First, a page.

A Tax Proposal to Smooth Business Cycles, Encourage Investment and Remove Biases Against Small Firms
AbstractProposal: Treat profits and losses symmetrically so that the taxing authority shares in losses in the same proportion as it shares in profits. Just as companies making profits pay a share of those profits in taxes, companies make losses would receive a subsidy or negative tax from the government that would be a similar share of the losses. This proposal will reduce the volatility of the business cycle, eliminate the tax biases against small firms and new ventures, reduce distortions caused by capital market imperfections, and encourage risk taking.
Download InfoTo our knowledge, this item is not available for download. To find whether it is available, there are three options:
1. Check below under "Related research" whether another version of this item is available online.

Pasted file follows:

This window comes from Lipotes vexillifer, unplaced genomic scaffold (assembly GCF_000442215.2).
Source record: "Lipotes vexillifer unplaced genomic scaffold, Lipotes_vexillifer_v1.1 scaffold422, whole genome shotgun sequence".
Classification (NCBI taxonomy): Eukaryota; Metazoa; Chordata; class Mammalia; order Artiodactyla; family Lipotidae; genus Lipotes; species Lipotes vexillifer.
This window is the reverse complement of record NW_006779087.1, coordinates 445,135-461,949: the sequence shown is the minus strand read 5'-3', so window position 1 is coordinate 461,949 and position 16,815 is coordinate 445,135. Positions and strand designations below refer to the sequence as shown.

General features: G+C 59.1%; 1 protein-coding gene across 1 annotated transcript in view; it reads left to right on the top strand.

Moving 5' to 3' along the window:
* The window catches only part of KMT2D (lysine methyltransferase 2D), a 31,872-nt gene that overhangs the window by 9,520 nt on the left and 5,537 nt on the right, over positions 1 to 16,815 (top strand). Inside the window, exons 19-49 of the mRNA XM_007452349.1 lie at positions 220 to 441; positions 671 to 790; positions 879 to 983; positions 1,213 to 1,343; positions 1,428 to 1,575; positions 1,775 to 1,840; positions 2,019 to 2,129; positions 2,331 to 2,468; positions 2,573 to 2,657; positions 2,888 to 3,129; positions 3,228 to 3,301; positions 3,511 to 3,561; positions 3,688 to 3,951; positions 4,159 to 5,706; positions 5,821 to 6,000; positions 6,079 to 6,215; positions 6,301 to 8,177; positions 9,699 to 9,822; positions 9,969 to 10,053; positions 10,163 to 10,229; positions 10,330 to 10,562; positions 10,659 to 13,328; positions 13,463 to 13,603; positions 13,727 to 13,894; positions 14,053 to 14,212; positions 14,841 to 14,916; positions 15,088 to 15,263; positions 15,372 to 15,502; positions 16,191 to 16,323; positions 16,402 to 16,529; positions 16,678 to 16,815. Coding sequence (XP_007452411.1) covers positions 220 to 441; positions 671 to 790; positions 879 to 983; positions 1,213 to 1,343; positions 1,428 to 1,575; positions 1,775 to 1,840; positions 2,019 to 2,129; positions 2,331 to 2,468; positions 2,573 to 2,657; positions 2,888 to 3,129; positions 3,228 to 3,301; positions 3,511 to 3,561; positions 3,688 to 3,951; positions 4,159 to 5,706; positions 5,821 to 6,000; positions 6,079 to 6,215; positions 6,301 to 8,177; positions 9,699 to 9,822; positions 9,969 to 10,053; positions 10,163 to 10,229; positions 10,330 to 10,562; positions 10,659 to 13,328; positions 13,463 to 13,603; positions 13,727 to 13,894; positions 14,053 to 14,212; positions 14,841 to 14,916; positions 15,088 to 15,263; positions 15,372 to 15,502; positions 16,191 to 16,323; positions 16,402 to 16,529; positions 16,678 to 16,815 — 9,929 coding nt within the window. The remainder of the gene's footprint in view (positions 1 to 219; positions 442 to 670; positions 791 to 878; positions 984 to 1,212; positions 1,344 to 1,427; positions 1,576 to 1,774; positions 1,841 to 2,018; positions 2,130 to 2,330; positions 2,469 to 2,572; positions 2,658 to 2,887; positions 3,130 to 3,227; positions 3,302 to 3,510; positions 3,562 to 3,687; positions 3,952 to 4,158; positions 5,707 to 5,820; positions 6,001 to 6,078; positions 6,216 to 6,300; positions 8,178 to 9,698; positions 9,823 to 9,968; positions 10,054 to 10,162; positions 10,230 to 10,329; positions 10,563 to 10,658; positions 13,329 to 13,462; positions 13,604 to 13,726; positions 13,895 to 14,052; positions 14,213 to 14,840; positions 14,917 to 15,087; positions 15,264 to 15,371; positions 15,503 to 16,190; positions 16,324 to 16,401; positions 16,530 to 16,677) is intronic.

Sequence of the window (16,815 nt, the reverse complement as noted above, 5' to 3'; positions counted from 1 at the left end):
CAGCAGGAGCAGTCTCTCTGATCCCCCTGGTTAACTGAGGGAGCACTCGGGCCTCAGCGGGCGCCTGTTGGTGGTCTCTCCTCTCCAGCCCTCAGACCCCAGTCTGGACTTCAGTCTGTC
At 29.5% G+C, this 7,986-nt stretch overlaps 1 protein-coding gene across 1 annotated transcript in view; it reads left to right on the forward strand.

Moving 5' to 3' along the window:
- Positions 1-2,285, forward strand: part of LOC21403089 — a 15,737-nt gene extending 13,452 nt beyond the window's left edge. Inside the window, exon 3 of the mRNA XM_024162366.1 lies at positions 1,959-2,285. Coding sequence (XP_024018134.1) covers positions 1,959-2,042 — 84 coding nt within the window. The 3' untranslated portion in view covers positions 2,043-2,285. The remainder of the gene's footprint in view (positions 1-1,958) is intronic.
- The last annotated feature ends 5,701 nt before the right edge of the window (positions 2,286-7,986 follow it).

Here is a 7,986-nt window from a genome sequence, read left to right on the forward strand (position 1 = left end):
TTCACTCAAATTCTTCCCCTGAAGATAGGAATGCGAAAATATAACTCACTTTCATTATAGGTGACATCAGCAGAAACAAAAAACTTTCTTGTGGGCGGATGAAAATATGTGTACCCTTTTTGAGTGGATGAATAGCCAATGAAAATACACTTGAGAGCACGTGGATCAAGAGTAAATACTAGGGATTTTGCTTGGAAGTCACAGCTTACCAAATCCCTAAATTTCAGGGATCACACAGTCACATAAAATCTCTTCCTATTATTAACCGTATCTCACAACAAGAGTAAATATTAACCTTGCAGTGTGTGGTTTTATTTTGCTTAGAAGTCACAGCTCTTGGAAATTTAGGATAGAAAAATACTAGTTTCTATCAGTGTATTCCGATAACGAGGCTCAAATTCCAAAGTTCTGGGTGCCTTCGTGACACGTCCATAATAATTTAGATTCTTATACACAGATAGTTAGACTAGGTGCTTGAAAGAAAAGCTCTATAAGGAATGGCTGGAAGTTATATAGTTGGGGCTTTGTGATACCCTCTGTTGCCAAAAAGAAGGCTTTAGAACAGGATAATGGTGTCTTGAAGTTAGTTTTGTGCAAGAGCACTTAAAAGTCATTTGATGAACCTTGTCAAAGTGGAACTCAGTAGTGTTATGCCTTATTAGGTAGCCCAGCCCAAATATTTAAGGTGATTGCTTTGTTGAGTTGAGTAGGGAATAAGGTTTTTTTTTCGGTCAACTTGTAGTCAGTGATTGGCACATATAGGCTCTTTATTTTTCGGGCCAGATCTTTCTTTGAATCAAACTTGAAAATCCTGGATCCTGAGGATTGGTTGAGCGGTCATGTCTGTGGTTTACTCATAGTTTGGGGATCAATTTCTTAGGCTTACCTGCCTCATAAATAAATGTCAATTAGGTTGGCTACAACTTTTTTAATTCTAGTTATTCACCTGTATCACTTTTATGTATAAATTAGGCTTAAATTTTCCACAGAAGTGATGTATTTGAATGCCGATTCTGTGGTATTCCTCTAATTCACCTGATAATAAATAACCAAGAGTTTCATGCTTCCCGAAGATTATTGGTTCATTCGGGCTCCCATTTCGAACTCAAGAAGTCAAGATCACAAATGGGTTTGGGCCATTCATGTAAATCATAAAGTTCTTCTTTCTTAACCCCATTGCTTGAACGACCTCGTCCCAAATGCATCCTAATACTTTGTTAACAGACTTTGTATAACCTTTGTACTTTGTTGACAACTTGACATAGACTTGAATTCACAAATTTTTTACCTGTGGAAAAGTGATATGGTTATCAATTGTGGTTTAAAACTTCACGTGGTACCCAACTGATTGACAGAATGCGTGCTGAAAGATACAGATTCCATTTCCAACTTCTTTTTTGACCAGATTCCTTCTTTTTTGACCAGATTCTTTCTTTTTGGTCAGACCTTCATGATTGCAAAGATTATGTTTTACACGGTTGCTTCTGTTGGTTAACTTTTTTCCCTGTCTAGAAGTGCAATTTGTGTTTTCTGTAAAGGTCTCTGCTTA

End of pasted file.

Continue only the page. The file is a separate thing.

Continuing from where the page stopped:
2. Check on the provider's web page whether it is in fact available.
3. Perform a search for a similarly titled item that would be available.
Bibliographic InfoPaper provided by Boston University - Industry Studies Programme in its series Papers with number 87.
Length: 22 pages
Date of creation: 1998
Date of revision:
Contact details of provider:
Postal: Boston University, Industry Studies Program; Department of Economics, 270 Bay Road, Boston, Massachusetts 02215.
Web page: http://www.bu.edu/econ/isp/
More information through EDIRC
BUSINESS CYCLES ; INVESTMENTS;
Find related papers by JEL classification:
- D23 - Microeconomics - - Production and Organizations - - - Organizational Behavior; Transaction Costs; Property Rights
- D92 - Microeconomics - - Intertemporal Choice and Growth - - - Intertemporal Firm Choice and Growth, Financing, Investment, and Capacity
- H25 - Public Economics - - Taxation, Subsidies, and Revenue - - - Business Taxes and Subsidies
You can help add them by filling out this form.
For technical questions regarding this item, or to correct its authors, title, abstract, bibliographic or download information, contact: (Thomas Krichel).
If references are entirely missing, you can add them using this form.